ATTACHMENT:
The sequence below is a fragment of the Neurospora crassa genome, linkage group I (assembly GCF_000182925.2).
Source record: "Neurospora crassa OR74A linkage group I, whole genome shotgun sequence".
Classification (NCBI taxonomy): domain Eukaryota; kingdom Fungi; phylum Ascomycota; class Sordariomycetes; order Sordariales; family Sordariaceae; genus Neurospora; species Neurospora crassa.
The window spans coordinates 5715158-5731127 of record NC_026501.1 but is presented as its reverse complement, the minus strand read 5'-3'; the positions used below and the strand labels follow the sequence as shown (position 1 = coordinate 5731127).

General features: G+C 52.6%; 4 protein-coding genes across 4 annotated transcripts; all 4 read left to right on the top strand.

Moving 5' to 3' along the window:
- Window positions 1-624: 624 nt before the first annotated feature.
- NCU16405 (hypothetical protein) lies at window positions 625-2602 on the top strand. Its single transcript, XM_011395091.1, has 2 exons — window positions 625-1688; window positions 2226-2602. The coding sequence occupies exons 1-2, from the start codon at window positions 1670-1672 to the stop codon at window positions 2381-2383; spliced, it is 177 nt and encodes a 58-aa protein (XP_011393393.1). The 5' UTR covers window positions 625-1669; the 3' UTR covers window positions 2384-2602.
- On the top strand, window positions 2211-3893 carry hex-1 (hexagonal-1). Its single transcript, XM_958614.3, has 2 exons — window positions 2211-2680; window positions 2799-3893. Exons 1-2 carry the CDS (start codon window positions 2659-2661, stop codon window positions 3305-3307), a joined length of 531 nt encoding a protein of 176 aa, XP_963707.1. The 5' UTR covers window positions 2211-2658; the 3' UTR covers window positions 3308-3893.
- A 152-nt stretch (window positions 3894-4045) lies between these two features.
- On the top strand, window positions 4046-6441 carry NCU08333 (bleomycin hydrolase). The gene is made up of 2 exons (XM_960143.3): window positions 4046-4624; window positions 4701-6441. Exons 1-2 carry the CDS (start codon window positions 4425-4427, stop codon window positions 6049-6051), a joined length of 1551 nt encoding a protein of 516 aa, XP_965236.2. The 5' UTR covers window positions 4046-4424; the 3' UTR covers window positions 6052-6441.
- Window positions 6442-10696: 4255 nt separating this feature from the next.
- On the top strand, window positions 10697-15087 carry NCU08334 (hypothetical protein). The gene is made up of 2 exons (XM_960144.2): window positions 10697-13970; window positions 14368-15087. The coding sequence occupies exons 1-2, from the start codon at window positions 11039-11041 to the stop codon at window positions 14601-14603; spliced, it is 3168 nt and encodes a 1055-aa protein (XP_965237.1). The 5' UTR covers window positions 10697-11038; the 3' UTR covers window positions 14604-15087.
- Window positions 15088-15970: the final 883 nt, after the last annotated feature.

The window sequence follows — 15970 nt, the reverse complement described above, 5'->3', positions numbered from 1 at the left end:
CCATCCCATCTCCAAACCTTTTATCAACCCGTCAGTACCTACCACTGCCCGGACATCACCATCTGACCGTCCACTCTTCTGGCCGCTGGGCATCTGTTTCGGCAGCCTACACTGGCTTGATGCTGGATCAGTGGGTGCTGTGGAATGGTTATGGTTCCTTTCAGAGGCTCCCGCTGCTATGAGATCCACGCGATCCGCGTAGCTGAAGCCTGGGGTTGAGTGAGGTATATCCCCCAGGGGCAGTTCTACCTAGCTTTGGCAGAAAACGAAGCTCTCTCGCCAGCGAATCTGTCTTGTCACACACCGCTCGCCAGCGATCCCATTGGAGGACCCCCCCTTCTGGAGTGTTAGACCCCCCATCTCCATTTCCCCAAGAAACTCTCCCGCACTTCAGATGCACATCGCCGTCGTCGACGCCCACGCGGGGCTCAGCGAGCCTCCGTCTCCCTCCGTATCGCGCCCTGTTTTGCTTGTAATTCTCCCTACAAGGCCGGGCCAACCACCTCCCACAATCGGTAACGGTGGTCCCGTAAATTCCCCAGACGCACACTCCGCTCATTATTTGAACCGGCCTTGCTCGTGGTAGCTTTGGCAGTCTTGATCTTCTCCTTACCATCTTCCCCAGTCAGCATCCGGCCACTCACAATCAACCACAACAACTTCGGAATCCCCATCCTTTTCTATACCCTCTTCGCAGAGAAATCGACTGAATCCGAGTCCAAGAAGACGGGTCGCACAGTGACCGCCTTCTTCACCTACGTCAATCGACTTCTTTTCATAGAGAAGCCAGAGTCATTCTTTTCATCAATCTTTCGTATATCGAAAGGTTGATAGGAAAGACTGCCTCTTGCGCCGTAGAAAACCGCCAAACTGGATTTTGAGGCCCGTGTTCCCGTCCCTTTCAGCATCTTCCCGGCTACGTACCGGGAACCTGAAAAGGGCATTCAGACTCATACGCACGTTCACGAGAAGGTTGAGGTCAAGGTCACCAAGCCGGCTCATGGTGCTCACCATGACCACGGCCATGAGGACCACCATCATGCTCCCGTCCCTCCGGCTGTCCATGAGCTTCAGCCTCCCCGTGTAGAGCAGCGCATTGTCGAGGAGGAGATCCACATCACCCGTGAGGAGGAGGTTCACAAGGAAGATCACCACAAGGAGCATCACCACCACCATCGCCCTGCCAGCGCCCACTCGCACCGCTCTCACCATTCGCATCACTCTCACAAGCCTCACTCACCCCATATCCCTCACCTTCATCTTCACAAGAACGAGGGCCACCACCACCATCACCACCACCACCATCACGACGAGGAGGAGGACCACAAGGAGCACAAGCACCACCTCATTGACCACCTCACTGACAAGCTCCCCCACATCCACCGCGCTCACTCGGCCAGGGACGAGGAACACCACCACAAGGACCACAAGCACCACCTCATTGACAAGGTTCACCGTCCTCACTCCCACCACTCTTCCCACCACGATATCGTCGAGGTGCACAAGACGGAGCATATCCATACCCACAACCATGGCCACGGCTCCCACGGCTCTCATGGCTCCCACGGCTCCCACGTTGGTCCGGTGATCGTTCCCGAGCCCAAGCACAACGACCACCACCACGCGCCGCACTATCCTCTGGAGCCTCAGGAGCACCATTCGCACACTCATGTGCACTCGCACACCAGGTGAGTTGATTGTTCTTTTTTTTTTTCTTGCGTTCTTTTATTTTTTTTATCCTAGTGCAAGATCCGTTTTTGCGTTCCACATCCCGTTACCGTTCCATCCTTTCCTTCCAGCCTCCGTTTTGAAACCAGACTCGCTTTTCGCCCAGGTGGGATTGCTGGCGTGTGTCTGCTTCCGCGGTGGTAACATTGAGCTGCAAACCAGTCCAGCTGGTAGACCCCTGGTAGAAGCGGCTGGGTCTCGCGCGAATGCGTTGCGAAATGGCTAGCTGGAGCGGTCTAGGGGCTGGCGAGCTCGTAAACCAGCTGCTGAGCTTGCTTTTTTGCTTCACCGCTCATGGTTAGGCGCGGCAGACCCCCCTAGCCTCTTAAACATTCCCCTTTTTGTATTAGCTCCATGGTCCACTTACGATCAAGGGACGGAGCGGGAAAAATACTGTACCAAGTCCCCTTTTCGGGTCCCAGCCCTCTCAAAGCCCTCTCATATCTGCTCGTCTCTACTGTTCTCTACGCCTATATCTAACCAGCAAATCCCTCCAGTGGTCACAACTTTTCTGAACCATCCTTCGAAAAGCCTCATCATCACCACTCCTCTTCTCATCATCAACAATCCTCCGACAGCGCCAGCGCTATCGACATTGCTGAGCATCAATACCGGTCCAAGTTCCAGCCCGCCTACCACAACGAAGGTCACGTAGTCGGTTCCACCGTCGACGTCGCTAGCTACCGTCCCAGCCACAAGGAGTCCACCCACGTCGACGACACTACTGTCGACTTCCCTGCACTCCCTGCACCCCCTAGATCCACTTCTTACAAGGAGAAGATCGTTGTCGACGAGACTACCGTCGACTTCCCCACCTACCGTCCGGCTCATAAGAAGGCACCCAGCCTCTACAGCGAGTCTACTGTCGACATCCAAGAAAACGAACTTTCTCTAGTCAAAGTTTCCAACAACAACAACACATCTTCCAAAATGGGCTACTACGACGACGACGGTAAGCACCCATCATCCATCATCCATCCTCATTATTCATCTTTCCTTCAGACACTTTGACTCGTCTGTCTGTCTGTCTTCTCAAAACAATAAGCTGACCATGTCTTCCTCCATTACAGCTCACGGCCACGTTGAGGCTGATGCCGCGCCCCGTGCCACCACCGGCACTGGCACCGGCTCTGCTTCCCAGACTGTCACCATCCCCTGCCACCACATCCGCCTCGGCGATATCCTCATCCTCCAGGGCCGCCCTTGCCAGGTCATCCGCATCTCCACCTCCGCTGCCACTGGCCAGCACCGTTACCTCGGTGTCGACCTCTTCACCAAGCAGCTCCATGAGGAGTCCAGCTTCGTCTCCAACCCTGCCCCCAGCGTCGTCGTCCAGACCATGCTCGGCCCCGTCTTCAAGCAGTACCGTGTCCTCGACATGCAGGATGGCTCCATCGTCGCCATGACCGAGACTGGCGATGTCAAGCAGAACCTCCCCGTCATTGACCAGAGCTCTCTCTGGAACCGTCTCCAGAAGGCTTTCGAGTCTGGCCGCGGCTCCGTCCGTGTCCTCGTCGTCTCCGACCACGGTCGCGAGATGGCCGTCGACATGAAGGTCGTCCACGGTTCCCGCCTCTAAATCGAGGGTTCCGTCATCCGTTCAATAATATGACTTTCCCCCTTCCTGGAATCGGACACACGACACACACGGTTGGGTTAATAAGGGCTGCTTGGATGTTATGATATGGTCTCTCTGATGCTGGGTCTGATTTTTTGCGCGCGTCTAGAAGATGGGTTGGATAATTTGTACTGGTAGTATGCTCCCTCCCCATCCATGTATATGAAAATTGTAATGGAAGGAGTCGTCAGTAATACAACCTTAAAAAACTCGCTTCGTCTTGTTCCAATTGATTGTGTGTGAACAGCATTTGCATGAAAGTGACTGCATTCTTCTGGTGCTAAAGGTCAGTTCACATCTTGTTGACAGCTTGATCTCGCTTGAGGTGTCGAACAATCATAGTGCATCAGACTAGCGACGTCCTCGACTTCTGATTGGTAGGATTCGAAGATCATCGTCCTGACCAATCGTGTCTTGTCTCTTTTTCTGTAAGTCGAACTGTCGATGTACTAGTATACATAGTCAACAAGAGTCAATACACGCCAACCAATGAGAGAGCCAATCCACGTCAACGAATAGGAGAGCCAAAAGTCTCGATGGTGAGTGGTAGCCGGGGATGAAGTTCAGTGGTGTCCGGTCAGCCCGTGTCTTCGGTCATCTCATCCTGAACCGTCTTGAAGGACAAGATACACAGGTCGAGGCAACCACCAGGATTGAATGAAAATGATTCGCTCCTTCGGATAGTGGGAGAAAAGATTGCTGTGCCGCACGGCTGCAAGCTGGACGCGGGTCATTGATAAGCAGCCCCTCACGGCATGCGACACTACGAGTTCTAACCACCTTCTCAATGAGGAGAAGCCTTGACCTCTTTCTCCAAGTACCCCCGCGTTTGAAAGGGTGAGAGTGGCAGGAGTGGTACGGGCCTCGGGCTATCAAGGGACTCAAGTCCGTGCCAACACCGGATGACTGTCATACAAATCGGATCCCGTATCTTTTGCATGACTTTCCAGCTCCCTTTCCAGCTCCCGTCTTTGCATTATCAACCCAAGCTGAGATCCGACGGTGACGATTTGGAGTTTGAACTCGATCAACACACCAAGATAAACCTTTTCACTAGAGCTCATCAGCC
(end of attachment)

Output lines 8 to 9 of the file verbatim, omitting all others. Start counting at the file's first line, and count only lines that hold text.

- NCU16405 (hypothetical protein) lies at window positions 625-2602 on the top strand. Its single transcript, XM_011395091.1, has 2 exons — window positions 625-1688; window positions 2226-2602. The coding sequence occupies exons 1-2, from the start codon at window positions 1670-1672 to the stop codon at window positions 2381-2383; spliced, it is 177 nt and encodes a 58-aa protein (XP_011393393.1). The 5' UTR covers window positions 625-1669; the 3' UTR covers window positions 2384-2602.
- On the top strand, window positions 2211-3893 carry hex-1 (hexagonal-1). Its single transcript, XM_958614.3, has 2 exons — window positions 2211-2680; window positions 2799-3893. Exons 1-2 carry the CDS (start codon window positions 2659-2661, stop codon window positions 3305-3307), a joined length of 531 nt encoding a protein of 176 aa, XP_963707.1. The 5' UTR covers window positions 2211-2658; the 3' UTR covers window positions 3308-3893.